As for weekends, we’ve gotten into a habit of going out to the park or some place early in the morning before it gets busy or avoid going somewhere all together and staying in the house. Which brings on major cabin fever making Aiden tantrums and mummy stress worse.
EIGHT: Everything Is Down To You
All the decisions big or small land on your shoulders – from the clothes he wears, what nursery he will go to, what food he eats, who he has in his life, his daily routine. Which means……
All the parenting is your responsibility. You are responsible for all the dilemmas you face in parenting – when to potty train / how to potty train, how to discipline, what morals he will learn, how to handle tantrums, fussy eating, sleepless nights and building a sleep routine, dummy or no dummy, smacking or no smacking and later down the line the questions about the birds and the bees, sex, relationships….. That’s all on you. And if you fuck it up….. it’s still all on you.
NINE: The Worry Is All On You Too
Going along with the 2 mentioned above. All of these things bring worry – is he eating the right foods? Has he got the clothes he needs? Is he at nursery too soon? What if he picks up my bad habits? Will he turn out to be a good person? Is he missing out because he’s being raised by a mum on her own? Is he going to be OK? Is he safe? What if that time i completely lost my shit and shouted while having a meltdown scars him for life!?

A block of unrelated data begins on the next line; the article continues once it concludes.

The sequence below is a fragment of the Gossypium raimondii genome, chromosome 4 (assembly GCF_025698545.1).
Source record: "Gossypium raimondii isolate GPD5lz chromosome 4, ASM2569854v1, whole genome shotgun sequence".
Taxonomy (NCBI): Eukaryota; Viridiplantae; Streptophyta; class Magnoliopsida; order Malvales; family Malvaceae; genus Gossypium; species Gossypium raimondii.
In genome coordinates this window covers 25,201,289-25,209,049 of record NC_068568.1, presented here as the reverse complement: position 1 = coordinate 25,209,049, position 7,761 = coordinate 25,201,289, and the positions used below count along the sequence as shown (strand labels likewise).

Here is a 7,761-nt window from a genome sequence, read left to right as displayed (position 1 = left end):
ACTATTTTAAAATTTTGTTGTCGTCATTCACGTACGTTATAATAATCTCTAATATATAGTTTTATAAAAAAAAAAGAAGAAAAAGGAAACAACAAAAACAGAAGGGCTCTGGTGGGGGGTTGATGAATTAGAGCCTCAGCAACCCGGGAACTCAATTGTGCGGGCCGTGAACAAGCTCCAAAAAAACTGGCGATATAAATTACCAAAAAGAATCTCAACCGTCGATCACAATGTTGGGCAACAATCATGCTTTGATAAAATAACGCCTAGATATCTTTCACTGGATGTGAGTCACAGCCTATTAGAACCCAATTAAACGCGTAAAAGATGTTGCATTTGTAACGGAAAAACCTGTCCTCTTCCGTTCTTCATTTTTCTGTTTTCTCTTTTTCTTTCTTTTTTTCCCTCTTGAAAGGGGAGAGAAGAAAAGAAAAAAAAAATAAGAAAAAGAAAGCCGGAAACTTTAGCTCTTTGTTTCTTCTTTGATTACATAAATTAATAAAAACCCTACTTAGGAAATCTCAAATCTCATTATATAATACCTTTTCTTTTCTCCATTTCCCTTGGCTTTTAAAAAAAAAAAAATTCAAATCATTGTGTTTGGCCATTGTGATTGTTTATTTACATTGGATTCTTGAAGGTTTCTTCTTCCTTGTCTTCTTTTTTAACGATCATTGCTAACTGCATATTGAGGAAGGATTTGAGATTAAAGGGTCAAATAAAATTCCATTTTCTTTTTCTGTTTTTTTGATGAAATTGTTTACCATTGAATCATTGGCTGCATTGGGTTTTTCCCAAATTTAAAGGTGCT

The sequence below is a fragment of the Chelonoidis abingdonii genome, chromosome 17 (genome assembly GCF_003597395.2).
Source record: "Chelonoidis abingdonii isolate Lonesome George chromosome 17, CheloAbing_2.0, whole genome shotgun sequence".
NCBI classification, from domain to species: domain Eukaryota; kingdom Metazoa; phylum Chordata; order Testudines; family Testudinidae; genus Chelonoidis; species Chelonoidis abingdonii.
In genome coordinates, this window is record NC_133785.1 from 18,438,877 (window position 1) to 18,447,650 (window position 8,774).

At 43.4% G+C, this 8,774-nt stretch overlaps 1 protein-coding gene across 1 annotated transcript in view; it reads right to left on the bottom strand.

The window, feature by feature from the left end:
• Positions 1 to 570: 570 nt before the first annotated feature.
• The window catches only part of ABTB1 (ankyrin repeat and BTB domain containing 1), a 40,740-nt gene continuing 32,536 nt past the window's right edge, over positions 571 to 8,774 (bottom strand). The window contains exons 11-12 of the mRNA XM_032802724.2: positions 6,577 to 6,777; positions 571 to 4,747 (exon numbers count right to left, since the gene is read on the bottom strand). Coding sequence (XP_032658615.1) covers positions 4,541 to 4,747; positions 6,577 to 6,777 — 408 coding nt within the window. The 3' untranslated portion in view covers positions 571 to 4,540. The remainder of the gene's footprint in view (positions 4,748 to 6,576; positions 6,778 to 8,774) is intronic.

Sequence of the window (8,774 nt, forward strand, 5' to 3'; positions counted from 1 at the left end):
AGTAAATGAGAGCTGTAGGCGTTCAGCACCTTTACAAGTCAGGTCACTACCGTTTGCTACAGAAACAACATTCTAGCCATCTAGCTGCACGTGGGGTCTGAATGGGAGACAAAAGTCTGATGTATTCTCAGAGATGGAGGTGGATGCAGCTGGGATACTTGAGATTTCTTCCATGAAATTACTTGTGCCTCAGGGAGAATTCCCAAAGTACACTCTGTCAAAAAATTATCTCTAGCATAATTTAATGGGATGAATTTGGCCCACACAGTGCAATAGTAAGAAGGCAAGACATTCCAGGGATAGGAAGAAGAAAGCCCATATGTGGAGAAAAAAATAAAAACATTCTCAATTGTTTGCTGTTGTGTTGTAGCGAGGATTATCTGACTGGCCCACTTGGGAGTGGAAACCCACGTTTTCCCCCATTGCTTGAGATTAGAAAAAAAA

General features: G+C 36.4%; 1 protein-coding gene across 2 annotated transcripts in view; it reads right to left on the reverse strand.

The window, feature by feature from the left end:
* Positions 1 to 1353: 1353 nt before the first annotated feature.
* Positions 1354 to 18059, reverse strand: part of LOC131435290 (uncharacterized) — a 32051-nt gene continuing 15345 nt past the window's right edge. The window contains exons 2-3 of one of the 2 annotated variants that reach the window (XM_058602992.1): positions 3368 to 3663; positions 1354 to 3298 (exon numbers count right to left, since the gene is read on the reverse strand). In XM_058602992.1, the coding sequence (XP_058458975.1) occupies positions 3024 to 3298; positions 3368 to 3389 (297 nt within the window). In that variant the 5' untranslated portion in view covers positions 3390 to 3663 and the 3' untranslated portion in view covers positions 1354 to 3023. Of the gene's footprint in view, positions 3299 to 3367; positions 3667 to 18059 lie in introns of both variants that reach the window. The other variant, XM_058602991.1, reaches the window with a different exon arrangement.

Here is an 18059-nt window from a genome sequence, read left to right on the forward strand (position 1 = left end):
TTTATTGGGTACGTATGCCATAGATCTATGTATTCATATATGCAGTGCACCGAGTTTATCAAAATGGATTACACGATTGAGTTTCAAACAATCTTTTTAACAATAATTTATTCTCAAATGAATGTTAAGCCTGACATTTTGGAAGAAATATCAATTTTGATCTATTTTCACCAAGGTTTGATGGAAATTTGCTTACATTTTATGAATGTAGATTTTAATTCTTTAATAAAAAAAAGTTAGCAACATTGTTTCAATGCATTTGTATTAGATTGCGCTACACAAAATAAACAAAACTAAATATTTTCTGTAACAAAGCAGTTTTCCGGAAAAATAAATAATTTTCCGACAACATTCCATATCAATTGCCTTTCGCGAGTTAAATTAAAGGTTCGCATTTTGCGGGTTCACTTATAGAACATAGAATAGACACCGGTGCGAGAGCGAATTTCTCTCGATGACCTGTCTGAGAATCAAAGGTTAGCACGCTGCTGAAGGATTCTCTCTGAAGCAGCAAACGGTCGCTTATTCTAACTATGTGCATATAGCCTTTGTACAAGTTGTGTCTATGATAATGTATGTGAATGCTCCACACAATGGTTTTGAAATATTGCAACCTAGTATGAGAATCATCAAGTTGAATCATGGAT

And I worry about what will happen once Aiden starts to realise other families have a mummy and a daddy. Will he wonder why he doesn’t have that? Will he resent me? Blame me even?
You bear a lot of weight and worry on your shoulders and it can feel like the weight of the world sometimes.
TEN: When Life Gets Hard You Just Gotta Suck It Up
Life happens. Things happen. Things get hard. You get ill. There are money worries. You have arguments with people. There’s heartbreak. There are good days but there are really really crappy days. Sometimes you just want to go and shut yourself in the bedroom but without having anyone there you can’t. You just have to get on with it. And that is the hardest part of being a single mum.
Now I promise you, as much as I’ve written being a single parent as all doom and gloom here, I promise there are plenty of reasons why I love being a mum and I’ll post that blog very soon!
But for now, given that we’re going through a tough phase, and it’s just a phase (I don’t know how many times I repeat that to myself a day) it felt apt to publish this post now.
Please leave a comment in the box below to let me know why you find it hard to be a mum sometimes and be sure to subscribe so you don’t miss posts every Monday, Wednesday and Friday.